Regulatory Musical Chairs: Many of the Hedge Funds Facing Additional Registration Requirements Trade Futures. Can the CFTC and SEC Work Cooperatively to Avoid Doubling-And in Some Cases Tripling-The Regulatory Burden on These Funds?
Collins, Daniel P., Futures (Cedar Falls, IA)
Commodity pool operators always have been closely related to their regulatory cousins, commodity trading advisors and much of the managed futures universe falls in to the CPO/CTA category. But because of the intricacies of regulatory policy, hedge funds utilizing futures, even a little bit, had to be registered with the Commodity Futures Trading Commission (CFTC).
While seen as a burden, one which registrants long fought and eventually won freedom from the CFTC, with the Securities and Exchange Commission (SEC) requiring registration of investments advisors to hedge funds, the industry is gaining new found love for its former and current regulator.
The CFTC recently held a roundtable to discuss issues involving CPOs. Because the CFTC's once inclusive regulatory policy caused all managers using futures, even if it were not a significant part of their portfolios, to be registered, those managers are subject to dual regulation.
After a short history lesson, participants learned that this roundtable was not about CPOs, or CPOs as many of us have come to understand, but rather hedge funds. Turns out hedge funds are often CPOs and CPOs are often hedge funds (see "A big piece," page 65). Not only has the commodity been taken out of managed futures in favor of financial futures but many equity based funds fall into the CPO category. And now that they are no longer exempt from SEC registration they want to return to their roots.
While a cynic could see it as slightly disingenuous for managers, who lobbied a few short years ago to drop CFTC registration requirements, to beg off SEC registration requirements because they are already registered with the CFTC even though they have the ability to be exempt from those requirements, it makes perfect sense to them.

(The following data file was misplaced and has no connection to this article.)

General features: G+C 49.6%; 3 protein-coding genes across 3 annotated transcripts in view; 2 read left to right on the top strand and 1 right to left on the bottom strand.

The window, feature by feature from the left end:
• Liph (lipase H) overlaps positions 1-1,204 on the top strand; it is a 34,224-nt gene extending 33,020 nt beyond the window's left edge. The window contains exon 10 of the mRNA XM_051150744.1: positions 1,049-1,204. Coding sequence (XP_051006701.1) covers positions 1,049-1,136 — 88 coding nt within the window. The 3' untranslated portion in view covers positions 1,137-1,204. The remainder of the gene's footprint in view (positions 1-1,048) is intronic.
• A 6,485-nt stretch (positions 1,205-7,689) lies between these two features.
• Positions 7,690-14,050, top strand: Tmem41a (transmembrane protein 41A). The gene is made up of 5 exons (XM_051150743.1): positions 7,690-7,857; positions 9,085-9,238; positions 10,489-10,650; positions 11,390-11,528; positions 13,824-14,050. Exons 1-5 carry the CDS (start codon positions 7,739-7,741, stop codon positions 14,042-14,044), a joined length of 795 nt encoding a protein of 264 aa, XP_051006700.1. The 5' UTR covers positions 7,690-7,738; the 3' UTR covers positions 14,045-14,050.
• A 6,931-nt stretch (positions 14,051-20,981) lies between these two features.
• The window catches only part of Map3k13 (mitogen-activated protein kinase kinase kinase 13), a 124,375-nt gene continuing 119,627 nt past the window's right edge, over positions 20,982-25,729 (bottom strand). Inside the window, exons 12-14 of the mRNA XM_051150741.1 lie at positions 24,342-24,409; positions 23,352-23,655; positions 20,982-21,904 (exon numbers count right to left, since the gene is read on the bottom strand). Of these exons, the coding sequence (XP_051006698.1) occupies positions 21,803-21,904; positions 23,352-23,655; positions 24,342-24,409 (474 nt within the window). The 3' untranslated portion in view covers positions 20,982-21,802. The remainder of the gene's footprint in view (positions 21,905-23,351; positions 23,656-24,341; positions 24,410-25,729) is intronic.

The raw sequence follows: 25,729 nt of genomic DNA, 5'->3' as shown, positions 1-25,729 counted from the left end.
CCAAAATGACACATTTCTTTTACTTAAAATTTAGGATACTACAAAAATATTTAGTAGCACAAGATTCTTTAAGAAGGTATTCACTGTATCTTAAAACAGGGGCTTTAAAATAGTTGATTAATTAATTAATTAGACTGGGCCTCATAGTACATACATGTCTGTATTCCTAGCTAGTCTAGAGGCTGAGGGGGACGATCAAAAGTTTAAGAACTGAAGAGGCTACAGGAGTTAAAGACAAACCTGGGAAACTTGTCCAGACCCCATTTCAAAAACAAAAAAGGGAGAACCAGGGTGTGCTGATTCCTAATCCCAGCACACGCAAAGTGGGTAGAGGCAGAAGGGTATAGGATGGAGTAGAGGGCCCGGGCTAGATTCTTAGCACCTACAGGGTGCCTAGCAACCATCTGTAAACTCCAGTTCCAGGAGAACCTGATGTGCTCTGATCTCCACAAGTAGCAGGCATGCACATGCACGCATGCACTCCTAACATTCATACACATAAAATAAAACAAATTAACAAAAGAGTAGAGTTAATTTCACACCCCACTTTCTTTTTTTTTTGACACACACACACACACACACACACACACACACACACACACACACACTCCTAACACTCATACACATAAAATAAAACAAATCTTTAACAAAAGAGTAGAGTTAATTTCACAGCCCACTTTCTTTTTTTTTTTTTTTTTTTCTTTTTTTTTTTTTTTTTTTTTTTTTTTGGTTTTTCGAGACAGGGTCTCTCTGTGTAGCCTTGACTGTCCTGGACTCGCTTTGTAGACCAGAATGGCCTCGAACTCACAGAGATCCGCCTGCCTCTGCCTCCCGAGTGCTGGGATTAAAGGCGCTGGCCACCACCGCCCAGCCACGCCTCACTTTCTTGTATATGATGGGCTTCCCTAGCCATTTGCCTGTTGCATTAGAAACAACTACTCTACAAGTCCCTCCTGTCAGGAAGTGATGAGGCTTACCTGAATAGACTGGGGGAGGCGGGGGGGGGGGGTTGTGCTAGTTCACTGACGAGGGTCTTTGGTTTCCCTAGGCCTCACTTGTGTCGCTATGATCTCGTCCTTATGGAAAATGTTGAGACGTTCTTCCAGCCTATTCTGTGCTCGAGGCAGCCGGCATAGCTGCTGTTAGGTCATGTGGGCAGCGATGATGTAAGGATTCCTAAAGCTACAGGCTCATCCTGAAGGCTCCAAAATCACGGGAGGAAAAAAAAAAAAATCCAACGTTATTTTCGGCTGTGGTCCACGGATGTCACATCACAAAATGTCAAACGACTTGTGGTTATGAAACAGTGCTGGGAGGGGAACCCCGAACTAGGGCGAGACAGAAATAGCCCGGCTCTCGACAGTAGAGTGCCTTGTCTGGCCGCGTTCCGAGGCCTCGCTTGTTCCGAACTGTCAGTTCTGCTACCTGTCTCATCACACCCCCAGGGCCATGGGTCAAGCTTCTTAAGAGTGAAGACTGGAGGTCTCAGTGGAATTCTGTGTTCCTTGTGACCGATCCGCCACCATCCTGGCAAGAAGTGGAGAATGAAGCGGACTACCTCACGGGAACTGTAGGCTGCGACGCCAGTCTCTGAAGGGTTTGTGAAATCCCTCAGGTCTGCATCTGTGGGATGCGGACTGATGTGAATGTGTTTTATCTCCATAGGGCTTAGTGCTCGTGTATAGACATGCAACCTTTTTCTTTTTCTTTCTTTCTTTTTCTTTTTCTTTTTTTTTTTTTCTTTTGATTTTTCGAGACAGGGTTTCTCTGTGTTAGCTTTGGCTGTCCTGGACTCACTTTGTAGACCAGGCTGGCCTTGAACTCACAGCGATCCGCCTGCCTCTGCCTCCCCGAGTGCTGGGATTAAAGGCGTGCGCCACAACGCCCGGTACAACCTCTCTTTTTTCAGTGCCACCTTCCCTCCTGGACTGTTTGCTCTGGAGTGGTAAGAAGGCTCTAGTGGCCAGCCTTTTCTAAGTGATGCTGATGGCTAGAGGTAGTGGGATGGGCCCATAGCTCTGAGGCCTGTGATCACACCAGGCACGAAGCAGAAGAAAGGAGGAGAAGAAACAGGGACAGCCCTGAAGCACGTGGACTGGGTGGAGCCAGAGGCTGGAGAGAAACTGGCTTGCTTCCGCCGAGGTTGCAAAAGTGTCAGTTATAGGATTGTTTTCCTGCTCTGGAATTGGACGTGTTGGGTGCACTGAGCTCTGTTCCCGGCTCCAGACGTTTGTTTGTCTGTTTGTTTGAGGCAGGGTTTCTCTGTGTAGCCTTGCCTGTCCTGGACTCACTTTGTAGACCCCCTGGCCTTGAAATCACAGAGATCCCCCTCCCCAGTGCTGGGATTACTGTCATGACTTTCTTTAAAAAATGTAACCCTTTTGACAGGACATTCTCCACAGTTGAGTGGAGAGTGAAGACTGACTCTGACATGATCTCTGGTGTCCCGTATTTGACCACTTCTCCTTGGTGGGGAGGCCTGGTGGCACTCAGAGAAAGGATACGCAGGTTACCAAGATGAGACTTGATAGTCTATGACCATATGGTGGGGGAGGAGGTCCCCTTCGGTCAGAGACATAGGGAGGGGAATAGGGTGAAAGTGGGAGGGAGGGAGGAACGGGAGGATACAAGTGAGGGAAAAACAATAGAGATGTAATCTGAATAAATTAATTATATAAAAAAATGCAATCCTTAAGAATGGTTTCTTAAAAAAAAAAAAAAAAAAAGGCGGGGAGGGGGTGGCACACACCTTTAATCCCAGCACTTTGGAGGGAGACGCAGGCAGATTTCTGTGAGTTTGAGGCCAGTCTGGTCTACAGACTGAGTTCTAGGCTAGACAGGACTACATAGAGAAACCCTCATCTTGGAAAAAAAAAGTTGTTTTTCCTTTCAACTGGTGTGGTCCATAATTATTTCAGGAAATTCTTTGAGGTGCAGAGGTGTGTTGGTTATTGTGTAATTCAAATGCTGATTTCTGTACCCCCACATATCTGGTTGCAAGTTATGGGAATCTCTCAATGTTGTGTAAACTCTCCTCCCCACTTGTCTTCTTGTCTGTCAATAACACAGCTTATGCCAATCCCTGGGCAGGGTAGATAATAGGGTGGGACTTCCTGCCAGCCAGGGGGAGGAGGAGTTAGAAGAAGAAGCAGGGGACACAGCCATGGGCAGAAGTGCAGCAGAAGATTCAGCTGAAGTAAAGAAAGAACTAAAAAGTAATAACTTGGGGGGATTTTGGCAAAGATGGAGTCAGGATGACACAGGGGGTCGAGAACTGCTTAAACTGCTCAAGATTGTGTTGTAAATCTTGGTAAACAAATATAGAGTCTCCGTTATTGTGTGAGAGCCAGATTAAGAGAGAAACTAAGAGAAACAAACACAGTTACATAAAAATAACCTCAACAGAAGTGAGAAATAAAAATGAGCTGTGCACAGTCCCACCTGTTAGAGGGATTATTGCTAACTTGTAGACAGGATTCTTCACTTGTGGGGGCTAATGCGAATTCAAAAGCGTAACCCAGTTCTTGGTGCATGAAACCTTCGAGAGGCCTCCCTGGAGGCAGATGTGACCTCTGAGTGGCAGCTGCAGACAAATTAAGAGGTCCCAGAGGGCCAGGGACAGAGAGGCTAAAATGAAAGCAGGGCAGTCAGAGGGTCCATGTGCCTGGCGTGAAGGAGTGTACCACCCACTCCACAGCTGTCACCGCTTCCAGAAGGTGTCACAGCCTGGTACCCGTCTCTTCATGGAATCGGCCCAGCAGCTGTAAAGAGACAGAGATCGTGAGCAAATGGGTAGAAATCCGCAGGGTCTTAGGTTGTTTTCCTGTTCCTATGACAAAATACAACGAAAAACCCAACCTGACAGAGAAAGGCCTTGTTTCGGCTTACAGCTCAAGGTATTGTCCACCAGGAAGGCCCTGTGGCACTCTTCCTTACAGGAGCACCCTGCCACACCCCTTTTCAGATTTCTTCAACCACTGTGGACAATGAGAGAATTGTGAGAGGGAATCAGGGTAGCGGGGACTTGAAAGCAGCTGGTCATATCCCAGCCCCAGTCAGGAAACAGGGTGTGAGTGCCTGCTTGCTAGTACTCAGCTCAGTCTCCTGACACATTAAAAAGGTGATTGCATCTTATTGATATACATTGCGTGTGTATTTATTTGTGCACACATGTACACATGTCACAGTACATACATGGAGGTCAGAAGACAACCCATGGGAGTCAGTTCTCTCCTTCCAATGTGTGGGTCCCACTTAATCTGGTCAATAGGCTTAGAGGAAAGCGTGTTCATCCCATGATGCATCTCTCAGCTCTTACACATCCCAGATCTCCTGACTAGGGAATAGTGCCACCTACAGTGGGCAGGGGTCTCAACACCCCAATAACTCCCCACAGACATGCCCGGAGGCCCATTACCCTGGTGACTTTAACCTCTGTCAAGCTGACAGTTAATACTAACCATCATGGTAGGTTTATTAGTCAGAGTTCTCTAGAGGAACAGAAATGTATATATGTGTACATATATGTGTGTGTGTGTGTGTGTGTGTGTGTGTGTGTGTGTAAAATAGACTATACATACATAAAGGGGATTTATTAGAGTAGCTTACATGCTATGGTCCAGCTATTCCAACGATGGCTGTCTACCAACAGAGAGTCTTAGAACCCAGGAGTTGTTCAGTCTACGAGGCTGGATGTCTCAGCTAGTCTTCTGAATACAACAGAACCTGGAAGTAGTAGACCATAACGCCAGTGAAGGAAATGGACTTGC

Lets be honest, managers and people in general prefer less regulation to more. When the CFTC opened the door to exemption, it gave a choice to managers. Given a choice between the CFTC, the regulator they know would exempt them, and the SEC, the regulator that has shown a great interest in overseeing them, managers vote with the CFTC.
However, arguments against CFTC registration have some merit because many of these funds are equity based hedge funds that sparingly use futures for hedging purposes. The CFTC agreed with those arguments two years ago and offered exemptions to registration for CPOs whose futures trading represented a minor part (less than 5%) of their portfolios. Of course that was prior to the SEC seeking hedge fund registration, thus the game has changed.
Many of the first CPOs grew from the managed futures space, backing the logic behind the industry's preferred structure. While hedge funds have been in existence since 1949, as recently as the early 1990s the managed futures and hedge fund universes mirrored each other in size. Hedge funds adopted the structure of managed futures private placements and grew exponentially with the bull equity markets. Indeed most of the world views managed futures as a hedge fund strategy; it is separate in the United States because of the split regulatory spheres of futures and equities. If a fund or pool offers interest in its fund, either public or private, it is a securities offering and comes under the jurisdiction of the SEC, even if it involves futures.
The CFTC and National Futures Association (NFA) have expertise in examining the offering material of CTA/CPOs, whereas the SEC does not, as it examines the offering material of retail directed mutual funds. Until recently, most equity-based hedge funds operated under exemptions to the Investment Advisors Act.
Of course many managers whose core business involves futures trading would be subject to the new SEC registration. James P. O'Hara, director of operational due diligence at Lighthouse Partners, noted at the roundtable that his firm's offering document was audited three times in a six-month period. …